When one thinks of Argentina three things immediately come to mind – beef, tango, and soccer! Argentina excels in all these areas and they continue to be deeply integrated into the culture and daily life. As someone that has lived in Buenos Aires since 2007, I’ve had the opportunity to experience them all, but being extremely interested in food and cooking, the customs that surround preparing and serving beef have intrigued me the most.
Argentines have historically looked towards Europe for cultural guidance, but when it comes to preparing carne (beef) you’ll be hard pressed to find a local who doesn’t think that if you want to enjoy the best beef you go to a classic parrilla (Spanish for a grill or steakhouse), and definitely not a trendy fusion restaurant or some other new “concept”. Parrillas are the heart of the culinary scene in Buenos Aires.
The menus are similar but try out many parrillas, and you’ll soon notice major differences. High quality ingredients are as important as the preparation since Argentines only lightly season their meat with salt before it is put on the grill. Some parrillas refuse to disclose their meat provider because they feel it’s one of their competitive advantages.
All socioeconomic classes frequent parrillas, and the skill of the parrillero (grill cook) and quality of the meat is more important to most clients than its ambiance. Learning to grill meat is a skill and tradition in Argentina that is passed down from father to son. It takes years to learn the intricacies of controlling the heat and to know precisely when the meat should be taken off the grill. Many of the best parrilleros are older men who have perfected their techniques after working at small neighborhood parrillas for decades.
After integrating myself into Argentine culture and making local friends, I realized that most visitors to Buenos Aires eat only at a handful of parrillas that are found in guidebooks and featured in TV shows. The places that cater to tourists dress their waiters in cheesy gaucho costumes and have an ample supply of English language versions of their menus available. These visitors are not getting the opportunity to experience the best and authentic parrillas.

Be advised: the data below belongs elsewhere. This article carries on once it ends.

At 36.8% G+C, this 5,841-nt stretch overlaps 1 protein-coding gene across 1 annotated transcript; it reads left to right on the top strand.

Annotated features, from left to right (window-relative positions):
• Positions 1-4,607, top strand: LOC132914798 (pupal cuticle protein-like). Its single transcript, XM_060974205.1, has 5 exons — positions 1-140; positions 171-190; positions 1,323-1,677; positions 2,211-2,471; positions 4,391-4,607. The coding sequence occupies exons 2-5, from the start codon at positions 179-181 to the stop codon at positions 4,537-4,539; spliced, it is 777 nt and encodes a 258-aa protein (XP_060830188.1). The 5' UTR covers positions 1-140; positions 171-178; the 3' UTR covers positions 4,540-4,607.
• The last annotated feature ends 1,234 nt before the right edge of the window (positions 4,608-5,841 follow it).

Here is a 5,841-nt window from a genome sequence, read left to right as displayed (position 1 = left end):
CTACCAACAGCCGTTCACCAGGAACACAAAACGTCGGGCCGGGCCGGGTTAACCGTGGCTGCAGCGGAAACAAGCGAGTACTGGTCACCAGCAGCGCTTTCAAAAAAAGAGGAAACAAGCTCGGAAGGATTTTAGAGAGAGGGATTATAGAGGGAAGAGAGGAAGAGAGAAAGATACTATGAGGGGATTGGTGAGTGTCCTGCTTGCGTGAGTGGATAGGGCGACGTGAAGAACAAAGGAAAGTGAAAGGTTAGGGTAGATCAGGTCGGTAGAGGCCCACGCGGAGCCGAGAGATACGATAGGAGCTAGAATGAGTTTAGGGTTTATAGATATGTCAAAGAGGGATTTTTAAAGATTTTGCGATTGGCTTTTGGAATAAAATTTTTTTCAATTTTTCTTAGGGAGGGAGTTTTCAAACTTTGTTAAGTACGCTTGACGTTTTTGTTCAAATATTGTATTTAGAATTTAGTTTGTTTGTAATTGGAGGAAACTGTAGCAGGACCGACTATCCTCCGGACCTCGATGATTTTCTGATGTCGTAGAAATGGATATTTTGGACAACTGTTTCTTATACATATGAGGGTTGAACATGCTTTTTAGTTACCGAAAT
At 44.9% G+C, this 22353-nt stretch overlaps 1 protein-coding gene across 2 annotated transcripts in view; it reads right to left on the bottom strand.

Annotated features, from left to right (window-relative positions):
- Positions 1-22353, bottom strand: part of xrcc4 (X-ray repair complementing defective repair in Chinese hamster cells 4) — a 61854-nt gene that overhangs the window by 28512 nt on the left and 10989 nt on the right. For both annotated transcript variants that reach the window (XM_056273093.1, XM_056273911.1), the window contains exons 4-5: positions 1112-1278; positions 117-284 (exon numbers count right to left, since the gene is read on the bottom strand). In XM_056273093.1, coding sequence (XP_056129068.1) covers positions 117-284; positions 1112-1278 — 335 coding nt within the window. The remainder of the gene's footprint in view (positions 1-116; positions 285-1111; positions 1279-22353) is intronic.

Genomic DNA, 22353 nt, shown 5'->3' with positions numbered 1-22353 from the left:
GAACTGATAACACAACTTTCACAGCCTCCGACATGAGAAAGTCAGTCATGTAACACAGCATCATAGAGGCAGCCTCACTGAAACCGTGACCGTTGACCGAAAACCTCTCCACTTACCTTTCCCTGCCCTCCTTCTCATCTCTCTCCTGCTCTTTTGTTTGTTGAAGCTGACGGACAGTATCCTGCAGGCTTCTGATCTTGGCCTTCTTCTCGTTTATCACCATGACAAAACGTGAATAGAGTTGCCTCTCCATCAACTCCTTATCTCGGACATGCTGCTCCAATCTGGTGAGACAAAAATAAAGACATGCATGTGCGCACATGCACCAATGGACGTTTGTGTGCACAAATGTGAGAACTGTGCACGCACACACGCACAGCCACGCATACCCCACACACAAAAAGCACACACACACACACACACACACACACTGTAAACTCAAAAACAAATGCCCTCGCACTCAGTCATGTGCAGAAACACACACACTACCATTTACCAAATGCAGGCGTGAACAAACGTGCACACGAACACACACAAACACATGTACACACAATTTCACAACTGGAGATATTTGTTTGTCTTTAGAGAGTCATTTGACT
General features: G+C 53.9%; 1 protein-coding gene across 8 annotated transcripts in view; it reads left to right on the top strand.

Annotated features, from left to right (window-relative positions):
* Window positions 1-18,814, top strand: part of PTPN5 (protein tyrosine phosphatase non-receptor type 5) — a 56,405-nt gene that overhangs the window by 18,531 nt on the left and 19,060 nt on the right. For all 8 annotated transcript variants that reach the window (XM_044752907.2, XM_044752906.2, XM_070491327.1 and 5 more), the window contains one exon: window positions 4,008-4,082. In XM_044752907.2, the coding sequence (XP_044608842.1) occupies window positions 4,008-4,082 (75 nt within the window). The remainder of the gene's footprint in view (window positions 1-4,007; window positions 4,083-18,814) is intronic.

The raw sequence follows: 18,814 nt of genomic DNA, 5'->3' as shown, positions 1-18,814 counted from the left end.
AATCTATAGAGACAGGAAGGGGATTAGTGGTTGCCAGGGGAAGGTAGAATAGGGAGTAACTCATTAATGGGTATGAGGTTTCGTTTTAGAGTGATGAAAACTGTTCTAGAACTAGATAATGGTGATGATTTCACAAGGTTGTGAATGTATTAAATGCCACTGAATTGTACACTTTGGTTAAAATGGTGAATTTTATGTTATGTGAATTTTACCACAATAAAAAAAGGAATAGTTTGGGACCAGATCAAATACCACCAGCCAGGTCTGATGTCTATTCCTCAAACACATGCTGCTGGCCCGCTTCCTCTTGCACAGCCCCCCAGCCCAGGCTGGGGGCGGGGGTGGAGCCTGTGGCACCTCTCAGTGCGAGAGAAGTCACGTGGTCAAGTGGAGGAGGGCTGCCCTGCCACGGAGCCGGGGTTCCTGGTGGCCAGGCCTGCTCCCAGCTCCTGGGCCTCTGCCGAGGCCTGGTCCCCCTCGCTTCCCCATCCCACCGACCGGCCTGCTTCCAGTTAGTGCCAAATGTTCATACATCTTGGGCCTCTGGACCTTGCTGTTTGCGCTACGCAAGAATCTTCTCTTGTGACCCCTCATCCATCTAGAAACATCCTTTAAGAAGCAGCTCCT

Thanks to my argentine friends, I have been introduced and eaten at some of the best, authentic Argentine parrillas. When you enter one, the parrilla staff, most likely proudly wearing ill-fitting tuxedos, greet you warmly as they squeeze you into a table between two large families that come to dine weekly. The waiters provide honest recommendations on what’s best to order that day, and are often so excited and curious about having a foreigner dine with them that they might sit down at your table to share a glass of local malbec. And then the meat comes – vacío, ojo de bife, bife de chorizo, asado de tira (Argentines have more than 40 meat cuts). This is the “real” parrilla experience, and now there is no question why Argentine beef has become synonymous with tango and soccer as treasures of the country.
David Carlisle, originally from Portland, Oregon, has lived in Buenos Aires, Argentina since 2007, and along with his Argentine business partner operates Parrilla Tour Buenos Aires, a food tour that focuses on bringing visitors to authentic parrillas in the city to taste and learn about the culture and cuisine of Argentina. To find out more go to www.parrillatour.com.